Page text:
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Integration of low temperature and light signaling during cold acclimation response in Arabidopsis

AuthorsCatalá, Rafael ; Medina, Joaquín; Salinas, Julio
Issue Date27-Sep-2011
PublisherNational Academy of Sciences (U.S.)
CitationProceedings of the National Academy of Sciences 108(39):16475-16480(2011)
AbstractCertain plants increase their freezing tolerance in response to low nonfreezing temperatures, an adaptive process named cold acclimation. Light has been shown to be required for full cold acclimation, although how light and cold signals integrate and cross-talk to enhance freezing tolerance still remains poorly understood. Here, we show that HY5 levels are regulated by low temperature transcriptionally, via a CBF- and ABA-independent pathway, and posttranslationally, via protein stabilization through nuclear depletion of COP1. Furthermore, we demonstrate that HY5 positively regulates cold-induced gene expression through the Z-box and other cis-acting elements, ensuring the complete development of cold acclimation. These findings uncover unexpected functions for HY5, COP1, and the Z-box in Arabidopsis response to low temperature, provide insights on how cold and light signals integrate to optimize plant survival under freezing temperatures, and reveal the complexity of the molecular mechanisms plants have evolved to respond and adapt to their fluctuating natural environment.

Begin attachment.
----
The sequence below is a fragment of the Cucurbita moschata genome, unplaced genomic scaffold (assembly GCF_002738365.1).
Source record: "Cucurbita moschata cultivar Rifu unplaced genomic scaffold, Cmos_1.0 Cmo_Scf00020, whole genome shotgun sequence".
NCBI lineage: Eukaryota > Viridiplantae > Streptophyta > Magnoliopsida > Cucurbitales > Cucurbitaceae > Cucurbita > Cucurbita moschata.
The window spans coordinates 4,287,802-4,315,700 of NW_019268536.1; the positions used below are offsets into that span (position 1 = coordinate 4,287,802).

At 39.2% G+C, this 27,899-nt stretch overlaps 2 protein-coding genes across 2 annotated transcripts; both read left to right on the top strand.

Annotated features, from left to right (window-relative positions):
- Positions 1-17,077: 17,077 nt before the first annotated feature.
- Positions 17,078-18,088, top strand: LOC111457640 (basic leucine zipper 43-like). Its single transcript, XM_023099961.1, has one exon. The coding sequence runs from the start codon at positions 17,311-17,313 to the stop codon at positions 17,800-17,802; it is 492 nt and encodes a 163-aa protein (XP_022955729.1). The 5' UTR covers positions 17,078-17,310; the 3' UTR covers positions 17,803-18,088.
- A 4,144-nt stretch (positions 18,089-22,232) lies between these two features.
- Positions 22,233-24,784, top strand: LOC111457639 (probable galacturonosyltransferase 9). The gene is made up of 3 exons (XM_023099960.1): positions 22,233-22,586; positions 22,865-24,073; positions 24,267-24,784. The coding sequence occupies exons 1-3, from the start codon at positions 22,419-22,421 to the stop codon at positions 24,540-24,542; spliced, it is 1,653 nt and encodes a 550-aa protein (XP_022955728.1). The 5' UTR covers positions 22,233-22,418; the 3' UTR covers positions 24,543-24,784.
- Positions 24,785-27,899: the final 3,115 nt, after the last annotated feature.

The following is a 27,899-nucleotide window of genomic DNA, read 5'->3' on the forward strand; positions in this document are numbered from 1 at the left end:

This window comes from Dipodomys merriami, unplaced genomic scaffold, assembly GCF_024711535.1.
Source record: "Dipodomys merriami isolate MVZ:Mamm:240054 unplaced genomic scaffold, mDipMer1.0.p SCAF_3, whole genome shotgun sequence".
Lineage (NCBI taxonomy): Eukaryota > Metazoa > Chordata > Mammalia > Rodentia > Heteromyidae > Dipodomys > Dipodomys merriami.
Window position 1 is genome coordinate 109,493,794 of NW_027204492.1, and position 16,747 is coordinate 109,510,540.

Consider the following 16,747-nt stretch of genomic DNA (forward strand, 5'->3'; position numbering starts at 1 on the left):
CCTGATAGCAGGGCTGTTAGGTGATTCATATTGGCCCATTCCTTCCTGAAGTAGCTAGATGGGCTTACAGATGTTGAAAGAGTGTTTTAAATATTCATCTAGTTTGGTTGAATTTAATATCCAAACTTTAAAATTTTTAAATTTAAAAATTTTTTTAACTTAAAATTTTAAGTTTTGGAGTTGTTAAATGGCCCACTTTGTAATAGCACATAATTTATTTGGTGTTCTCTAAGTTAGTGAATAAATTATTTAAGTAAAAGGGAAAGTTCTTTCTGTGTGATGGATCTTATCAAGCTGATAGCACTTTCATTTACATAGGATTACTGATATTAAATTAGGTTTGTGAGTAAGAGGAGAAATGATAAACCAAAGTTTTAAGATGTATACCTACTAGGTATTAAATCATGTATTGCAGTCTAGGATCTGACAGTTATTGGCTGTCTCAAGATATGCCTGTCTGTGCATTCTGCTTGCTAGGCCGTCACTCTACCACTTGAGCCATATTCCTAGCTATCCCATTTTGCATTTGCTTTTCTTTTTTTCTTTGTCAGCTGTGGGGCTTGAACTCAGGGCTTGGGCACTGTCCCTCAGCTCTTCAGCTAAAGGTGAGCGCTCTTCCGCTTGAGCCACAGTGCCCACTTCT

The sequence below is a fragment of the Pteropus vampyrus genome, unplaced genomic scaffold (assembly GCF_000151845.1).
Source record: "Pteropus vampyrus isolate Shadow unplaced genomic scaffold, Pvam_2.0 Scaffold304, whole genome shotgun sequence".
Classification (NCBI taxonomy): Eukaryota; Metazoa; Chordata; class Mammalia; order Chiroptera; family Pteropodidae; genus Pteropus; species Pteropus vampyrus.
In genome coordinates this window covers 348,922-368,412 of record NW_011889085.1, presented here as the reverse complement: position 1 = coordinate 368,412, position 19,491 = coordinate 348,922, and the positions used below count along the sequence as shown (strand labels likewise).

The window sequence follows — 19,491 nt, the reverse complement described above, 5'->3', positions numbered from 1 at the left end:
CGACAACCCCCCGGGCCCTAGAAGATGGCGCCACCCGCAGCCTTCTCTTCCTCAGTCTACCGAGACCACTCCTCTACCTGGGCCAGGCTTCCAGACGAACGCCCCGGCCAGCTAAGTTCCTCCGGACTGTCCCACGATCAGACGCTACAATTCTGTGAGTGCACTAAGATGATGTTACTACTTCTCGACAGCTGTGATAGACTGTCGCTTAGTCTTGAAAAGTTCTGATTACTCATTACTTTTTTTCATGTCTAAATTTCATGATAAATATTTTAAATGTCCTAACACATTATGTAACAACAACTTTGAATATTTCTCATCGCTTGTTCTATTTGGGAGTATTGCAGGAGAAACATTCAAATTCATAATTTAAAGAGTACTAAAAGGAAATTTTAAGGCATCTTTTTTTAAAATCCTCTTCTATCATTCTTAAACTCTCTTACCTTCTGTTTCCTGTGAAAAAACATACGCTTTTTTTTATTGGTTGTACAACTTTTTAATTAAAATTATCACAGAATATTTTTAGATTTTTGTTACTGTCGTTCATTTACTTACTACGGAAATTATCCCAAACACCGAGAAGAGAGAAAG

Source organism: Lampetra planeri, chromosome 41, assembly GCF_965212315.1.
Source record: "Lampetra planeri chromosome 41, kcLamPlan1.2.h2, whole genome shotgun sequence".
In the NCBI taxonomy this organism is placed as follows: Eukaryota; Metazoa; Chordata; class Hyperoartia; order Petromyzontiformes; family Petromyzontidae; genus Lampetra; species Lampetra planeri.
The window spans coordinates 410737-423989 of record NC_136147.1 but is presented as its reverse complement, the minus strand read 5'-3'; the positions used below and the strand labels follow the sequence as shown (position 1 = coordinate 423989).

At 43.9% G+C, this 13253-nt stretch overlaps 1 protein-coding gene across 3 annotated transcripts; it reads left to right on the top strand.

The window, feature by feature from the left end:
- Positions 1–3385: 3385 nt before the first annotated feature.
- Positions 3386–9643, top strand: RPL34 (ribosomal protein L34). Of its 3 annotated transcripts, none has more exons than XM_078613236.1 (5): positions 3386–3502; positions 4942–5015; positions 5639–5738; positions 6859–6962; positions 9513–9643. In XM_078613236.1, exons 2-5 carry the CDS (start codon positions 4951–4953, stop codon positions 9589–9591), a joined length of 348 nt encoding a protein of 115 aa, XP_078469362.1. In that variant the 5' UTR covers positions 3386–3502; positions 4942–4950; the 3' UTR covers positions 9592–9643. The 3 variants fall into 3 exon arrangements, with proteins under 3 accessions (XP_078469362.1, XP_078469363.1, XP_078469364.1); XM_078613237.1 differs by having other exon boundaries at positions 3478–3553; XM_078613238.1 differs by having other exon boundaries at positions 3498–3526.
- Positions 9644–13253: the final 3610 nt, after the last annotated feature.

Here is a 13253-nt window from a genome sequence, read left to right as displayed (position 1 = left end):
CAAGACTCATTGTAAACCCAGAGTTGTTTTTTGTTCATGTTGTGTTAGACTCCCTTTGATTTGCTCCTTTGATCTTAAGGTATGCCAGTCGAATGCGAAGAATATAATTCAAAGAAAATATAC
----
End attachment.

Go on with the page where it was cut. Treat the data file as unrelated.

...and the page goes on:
Plants have evolved a variety of adaptive mechanisms to survive adverse environmental conditions. In the case of freezing temperatures, which negatively affect plant growth and distribution, and affect crop quality and productivity, some species are able to increase their tolerance after low-nonfreezing temperature exposure, an adaptive process termed cold acclimation (1). External signals, however, cannot be considered in isolation when studying the adaptive responses plants have evolved to survive in an ever-changing environment. Plants must process and integrate the surrounding signals to adequately respond to changes in their environmental conditions. The correct integration of low temperature and light signals, for instance, is crucial to ensure the appropriate development of cold acclimation. Thus, light is required for the increase in freezing tolerance that is produced during cold acclimation in Arabidopsis (2). The role of light in cold acclimation seems to be mediated through the phytochromes (3) and would consist in positively regulating cold-induced gene expression (4, 5). Consistent with these results, expression analysis in Arabidopsis have revealed that light is required for cold induction of several genes involved in cold acclimation, including CBFs (5, 6). Interestingly, light quality has also been described to have a function in regulating plant freezing tolerance. A low red to far-red ratio light signal increases CBF expression in Arabidopsis, this increase being sufficient to confer freezing tolerance at temperatures higher than those required for cold acclimation (7). All these studies evidence a complex cross-talk between light and low temperature signals in the regulation of cold acclimation. The pathways and molecular components that mediate such a cross-talk, however, still remain largely unknown